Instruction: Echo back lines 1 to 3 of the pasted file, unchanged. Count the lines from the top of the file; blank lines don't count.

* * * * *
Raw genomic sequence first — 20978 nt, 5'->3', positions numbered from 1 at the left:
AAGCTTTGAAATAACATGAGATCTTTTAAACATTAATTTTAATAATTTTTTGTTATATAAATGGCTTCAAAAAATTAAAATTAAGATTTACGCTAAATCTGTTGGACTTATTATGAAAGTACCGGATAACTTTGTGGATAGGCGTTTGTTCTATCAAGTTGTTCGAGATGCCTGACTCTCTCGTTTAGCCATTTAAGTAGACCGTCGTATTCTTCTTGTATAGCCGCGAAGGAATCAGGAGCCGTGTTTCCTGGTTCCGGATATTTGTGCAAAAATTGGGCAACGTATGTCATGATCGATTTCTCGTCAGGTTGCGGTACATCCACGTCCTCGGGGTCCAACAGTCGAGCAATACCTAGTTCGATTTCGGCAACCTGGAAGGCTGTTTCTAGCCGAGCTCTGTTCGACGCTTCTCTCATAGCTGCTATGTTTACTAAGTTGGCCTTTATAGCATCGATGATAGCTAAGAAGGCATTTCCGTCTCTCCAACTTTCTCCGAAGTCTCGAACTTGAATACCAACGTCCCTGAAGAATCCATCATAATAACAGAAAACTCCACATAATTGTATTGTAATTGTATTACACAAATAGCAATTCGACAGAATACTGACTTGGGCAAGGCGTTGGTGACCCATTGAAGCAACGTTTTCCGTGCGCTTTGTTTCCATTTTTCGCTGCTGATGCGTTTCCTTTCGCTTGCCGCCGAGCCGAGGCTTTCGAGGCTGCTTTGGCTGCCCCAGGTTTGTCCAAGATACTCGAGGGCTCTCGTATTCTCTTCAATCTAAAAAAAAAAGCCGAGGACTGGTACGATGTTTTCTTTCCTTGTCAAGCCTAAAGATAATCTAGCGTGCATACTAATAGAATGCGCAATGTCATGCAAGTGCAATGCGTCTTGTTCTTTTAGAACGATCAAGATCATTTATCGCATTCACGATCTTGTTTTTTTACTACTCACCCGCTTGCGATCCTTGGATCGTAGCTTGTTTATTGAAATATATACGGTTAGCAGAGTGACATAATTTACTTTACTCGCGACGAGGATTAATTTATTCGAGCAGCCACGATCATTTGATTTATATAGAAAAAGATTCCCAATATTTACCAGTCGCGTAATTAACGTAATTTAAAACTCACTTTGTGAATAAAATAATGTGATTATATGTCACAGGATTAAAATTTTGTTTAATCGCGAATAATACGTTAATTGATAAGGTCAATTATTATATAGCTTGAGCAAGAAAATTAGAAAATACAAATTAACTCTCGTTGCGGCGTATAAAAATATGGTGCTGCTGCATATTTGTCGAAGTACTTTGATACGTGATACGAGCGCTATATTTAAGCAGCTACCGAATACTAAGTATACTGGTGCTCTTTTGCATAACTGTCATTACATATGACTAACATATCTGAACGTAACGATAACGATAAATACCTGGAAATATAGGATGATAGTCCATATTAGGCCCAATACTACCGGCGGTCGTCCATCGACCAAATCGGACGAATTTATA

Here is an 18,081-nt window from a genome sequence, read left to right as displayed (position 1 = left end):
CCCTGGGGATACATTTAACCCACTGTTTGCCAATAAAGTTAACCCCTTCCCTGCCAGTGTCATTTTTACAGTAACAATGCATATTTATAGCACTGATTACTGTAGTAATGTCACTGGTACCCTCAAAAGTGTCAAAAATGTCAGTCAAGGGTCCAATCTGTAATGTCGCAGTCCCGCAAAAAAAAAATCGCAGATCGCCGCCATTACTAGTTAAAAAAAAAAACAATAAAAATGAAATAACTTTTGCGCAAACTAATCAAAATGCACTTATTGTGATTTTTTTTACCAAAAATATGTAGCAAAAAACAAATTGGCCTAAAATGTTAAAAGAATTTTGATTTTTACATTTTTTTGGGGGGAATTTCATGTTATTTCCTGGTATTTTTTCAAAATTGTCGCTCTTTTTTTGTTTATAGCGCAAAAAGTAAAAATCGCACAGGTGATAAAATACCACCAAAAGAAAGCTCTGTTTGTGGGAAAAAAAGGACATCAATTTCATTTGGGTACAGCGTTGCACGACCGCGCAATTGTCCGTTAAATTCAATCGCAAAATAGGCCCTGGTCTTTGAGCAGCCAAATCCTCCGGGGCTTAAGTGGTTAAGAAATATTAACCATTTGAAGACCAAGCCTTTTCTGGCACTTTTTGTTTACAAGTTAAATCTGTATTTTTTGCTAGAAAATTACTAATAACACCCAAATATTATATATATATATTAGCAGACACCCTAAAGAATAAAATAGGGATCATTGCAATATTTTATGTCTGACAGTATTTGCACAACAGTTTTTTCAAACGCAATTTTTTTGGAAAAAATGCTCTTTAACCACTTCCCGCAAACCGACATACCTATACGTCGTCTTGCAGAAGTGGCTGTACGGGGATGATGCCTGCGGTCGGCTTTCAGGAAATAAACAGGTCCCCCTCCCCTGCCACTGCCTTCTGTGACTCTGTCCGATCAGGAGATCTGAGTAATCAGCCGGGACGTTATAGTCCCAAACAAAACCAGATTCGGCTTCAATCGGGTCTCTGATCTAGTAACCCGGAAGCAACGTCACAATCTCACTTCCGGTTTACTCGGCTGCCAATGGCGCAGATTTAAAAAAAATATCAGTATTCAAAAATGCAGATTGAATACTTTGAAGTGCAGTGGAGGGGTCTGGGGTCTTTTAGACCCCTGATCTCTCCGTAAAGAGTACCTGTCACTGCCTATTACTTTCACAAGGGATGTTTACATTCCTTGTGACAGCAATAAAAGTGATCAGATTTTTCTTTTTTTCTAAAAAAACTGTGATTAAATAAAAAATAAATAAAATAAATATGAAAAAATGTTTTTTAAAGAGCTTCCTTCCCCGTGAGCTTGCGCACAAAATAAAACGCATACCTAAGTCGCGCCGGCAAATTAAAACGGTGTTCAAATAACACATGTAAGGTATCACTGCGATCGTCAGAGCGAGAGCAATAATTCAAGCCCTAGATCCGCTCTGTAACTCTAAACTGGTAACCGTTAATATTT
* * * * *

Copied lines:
Raw genomic sequence first — 20978 nt, 5'->3', positions numbered from 1 at the left:
AAGCTTTGAAATAACATGAGATCTTTTAAACATTAATTTTAATAATTTTTTGTTATATAAATGGCTTCAAAAAATTAAAATTAAGATTTACGCTAAATCTGTTGGACTTATTATGAAAGTACCGGATAACTTTGTGGATAGGCGTTTGTTCTATCAAGTTGTTCGAGATGCCTGACTCTCTCGTTTAGCCATTTAAGTAGACCGTCGTATTCTTCTTGTATAGCCGCGAAGGAATCAGGAGCCGTGTTTCCTGGTTCCGGATATTTGTGCAAAAATTGGGCAACGTATGTCATGATCGATTTCTCGTCAGGTTGCGGTACATCCACGTCCTCGGGGTCCAACAGTCGAGCAATACCTAGTTCGATTTCGGCAACCTGGAAGGCTGTTTCTAGCCGAGCTCTGTTCGACGCTTCTCTCATAGCTGCTATGTTTACTAAGTTGGCCTTTATAGCATCGATGATAGCTAAGAAGGCATTTCCGTCTCTCCAACTTTCTCCGAAGTCTCGAACTTGAATACCAACGTCCCTGAAGAATCCATCATAATAACAGAAAACTCCACATAATTGTATTGTAATTGTATTACACAAATAGCAATTCGACAGAATACTGACTTGGGCAAGGCGTTGGTGACCCATTGAAGCAACGTTTTCCGTGCGCTTTGTTTCCATTTTTCGCTGCTGATGCGTTTCCTTTCGCTTGCCGCCGAGCCGAGGCTTTCGAGGCTGCTTTGGCTGCCCCAGGTTTGTCCAAGATACTCGAGGGCTCTCGTATTCTCTTCAATCTAAAAAAAAAAGCCGAGGACTGGTACGATGTTTTCTTTCCTTGTCAAGCCTAAAGATAATCTAGCGTGCATACTAATAGAATGCGCAATGTCATGCAAGTGCAATGCGTCTTGTTCTTTTAGAACGATCAAGATCATTTATCGCATTCACGATCTTGTTTTTTTACTACTCACCCGCTTGCGATCCTTGGATCGTAGCTTGTTTATTGAAATATATACGGTTAGCAGAGTGACATAATTTACTTTACTCGCGACGAGGATTAATTTATTCGAGCAGCCACGATCATTTGATTTATATAGAAAAAGATTCCCAATATTTACCAGTCGCGTAATTAACGTAATTTAAAACTCACTTTGTGAATAAAATAATGTGATTATATGTCACAGGATTAAAATTTTGTTTAATCGCGAATAATACGTTAATTGATAAGGTCAATTATTATATAGCTTGAGCAAGAAAATTAGAAAATACAAATTAACTCTCGTTGCGGCGTATAAAAATATGGTGCTGCTGCATATTTGTCGAAGTACTTTGATACGTGATACGAGCGCTATATTTAAGCAGCTACCGAATACTAAGTATACTGGTGCTCTTTTGCATAACTGTCATTACATATGACTAACATATCTGAACGTAACGATAACGATAAATACCTGGAAATATAGGATGATAGTCCATATTAGGCCCAATACTACCGGCGGTCGTCCATCGACCAAATCGGACGAATTTATA

Here is an 18,081-nt window from a genome sequence, read left to right as displayed (position 1 = left end):